Simple.

 


Whew. It’s hot.

So hot.

So damn hot. There is a twitter tag called #neworleansheat. New Orleans heat doesn’t like us. And, we don’t like it.

I made this picture at about 7:00pm. The all seeing dog wanted a walk. I convinced her to wait until she couldn’t. Off we went. I made this picture at about our apex.

By the time we made it home, I was walking in a haze. Everything was shimmering. I felt like I was walking through water. I looked at little dogaroo. Her tongue was hanging out to the pavement. We made it home. We drank a couple of hundred gallons of cold water.

I was feeling a little weird. On one hand, I felt peaceful. On the other, I felt a little disoriented. I wasn’t hungry. I took a break. I laid down. Eventually, things cleared up.

Whew.

Be careful, you will suggest. I thought that I was. That’s why we walked so late. That is, until I  checked the temperature.

97 Degrees.

At 7:15 pm.

Oh, and that bad feeling?

It might be closer than I thought. We have a tropical depression in the gulf that is going to turn into a hurricane or one of those lingering heavy subtropical storms that flooded upriver Louisiana a year or so ago. Depending on which weather model you watch, we are in the middle of it. Or, not.

To make matters worse, the gulf water is hot. In the mid-to-high eighties. That fuels storms. And, in Mississippi gulf waters there is such a bad poisonous algae bloom that you can’t go in the water, you can’t eat anything caught in the water. Hell, you probably shouldn’t even look at the water.

This was caused by diverting Mississippi River waters from the north into Lake Ponchartrain. If that wasn’t done, we, in New Orleans, would have been flooded. The water from the lake flows down river until it arrivers near the Mississippi State border.

Meanwhile, the clown in the high tower was blabbering about how good the environment is doing. All the while, he is gutting environmental restrictions. Oh, he finally admits that there might be something going on. But, get this, Americans aren’t causing it. It’s a global thing, idiot in chief. Last I looked, America is part of the globe.

So.

No. There isn’t climate change.

If you believe that, I gotta a lotta junk that I’ll sell you. You’ll probably think it’s gold bullion.

And, about the cold water that dogaroo and I drank? I fill all the dogs’ bowls with cold water from the refrigerator because cold water directly from the tap is 84 degrees. How refreshing is that? It’s wet. That’s about it.

This just sucks.


The longest day.

The goopy season.

It starts around now and lasts well into August, when even hotter temperatures dry out the air a little bit. A loss of humidity would seem to be a good thing.

It is.

Unfortunately, the temperature starts creeping into the triple digits. Like about 219 degrees.

You pick your poison.

Or, you leave.

With climate change — it doesn’t matter whether you believe it or not — there are very few cooler places in the United States in the summer months. At least, you might go to a place that has a dry heat heat. Still, it’s hot. I rarely live in anything approaching cool weather from May until October.

Oh well.

So, this is the goopy season in the south. Heat. Humidity. Daily rain.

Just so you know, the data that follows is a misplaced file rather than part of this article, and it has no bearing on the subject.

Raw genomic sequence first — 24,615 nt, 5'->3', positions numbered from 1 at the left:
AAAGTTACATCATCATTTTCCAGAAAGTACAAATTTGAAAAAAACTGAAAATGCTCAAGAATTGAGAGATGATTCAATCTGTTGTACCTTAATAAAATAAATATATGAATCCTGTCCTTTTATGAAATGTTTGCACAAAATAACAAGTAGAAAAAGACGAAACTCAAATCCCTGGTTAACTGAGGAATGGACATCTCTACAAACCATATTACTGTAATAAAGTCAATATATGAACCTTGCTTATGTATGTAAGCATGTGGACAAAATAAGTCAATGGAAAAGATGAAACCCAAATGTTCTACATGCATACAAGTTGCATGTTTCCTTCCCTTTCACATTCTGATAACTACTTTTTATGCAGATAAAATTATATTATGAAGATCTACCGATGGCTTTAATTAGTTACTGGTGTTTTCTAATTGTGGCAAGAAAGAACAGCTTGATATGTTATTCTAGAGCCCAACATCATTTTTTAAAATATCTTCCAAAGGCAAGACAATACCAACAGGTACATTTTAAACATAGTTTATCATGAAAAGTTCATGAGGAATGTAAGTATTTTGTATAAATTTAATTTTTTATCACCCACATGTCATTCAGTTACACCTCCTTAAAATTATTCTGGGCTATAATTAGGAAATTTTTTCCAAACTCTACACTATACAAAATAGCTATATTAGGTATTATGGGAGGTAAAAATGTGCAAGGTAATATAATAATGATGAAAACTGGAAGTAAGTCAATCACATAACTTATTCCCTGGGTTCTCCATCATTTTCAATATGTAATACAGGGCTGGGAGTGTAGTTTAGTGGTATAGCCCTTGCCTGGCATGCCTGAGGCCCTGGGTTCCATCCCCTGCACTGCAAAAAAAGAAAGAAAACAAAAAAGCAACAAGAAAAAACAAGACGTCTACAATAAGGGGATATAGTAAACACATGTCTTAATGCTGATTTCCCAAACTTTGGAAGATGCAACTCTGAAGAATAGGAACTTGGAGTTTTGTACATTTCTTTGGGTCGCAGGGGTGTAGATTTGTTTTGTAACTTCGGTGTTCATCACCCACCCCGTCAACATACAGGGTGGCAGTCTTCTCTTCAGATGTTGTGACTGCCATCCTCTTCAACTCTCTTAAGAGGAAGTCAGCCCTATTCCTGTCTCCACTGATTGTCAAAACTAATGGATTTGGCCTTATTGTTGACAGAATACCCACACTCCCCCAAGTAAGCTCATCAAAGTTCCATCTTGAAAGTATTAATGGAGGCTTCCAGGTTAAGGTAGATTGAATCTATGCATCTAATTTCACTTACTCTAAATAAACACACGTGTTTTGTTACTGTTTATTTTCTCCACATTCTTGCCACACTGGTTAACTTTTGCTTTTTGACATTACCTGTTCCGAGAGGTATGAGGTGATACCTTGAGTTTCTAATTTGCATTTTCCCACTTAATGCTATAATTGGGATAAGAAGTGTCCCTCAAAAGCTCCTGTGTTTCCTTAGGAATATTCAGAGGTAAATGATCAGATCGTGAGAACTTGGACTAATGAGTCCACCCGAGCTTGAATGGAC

Move your camera from your air conditioned house to your air conditioned car to the street and you’ve got condensation. On the camera body. On the lens. Do not remove the lens. If you do that you will have condensation inside the camera. Inside the lens. That’s deadly.

Instead, wipe the camera down with some kind of soft, lint free, cotton. Clean the front of the lens with something designed for that job. Lens cleaning tissue, or a micro fiber cloth. Let the camera acclimate and you’ll be good.

Some photographers wear t-shirts to use as a cleaning cloth. Fine, as long as it is cotton, not a blend, and it is clean. Don’t wipe your camera down with your lunch. Or, the egg that you ate for breakfast.

The picture. Running errands. In and out of rain. You can see a fairly good example of that in the picture. To the left, mighty storm clouds. To the center, blue skies.

This picture is a classic  example of the modified drive by. It is a drive through. I could have let my errand running partner drive. But, oh no. I can drive. In traffic. And, make pictures at the same time. Sheesh.

I think that may even be more deadly than texting and driving. On second thought, it isn’t. I put the phone or camera on the dashboard, let it focus, and I just push the button while looking at the road. If I have to react quickly, I just drop the camera or phone. Obviously, I’ve thought about it.

Also, in one way or another, I’ve done it for years. Practice, practice, practice. But, this falls into the category of “kids, don’t try this at home.”

Anyway.

This is a weather picture. I made it because I saw it. I’m not sure it falls into the group of ten great summer pictures. Yesterday’s picture did for sure. Many of you confirmed that on various social media and, here on Storyteller. Thank you.

One down. Nine to go. Or, maybe not.

Doing this is a combination of talent, experience and the luck of being there are the right time. The luck thing is a really big deal in this particular series. For yesterday’s picture, a couple minutes on the either side and scene is blown.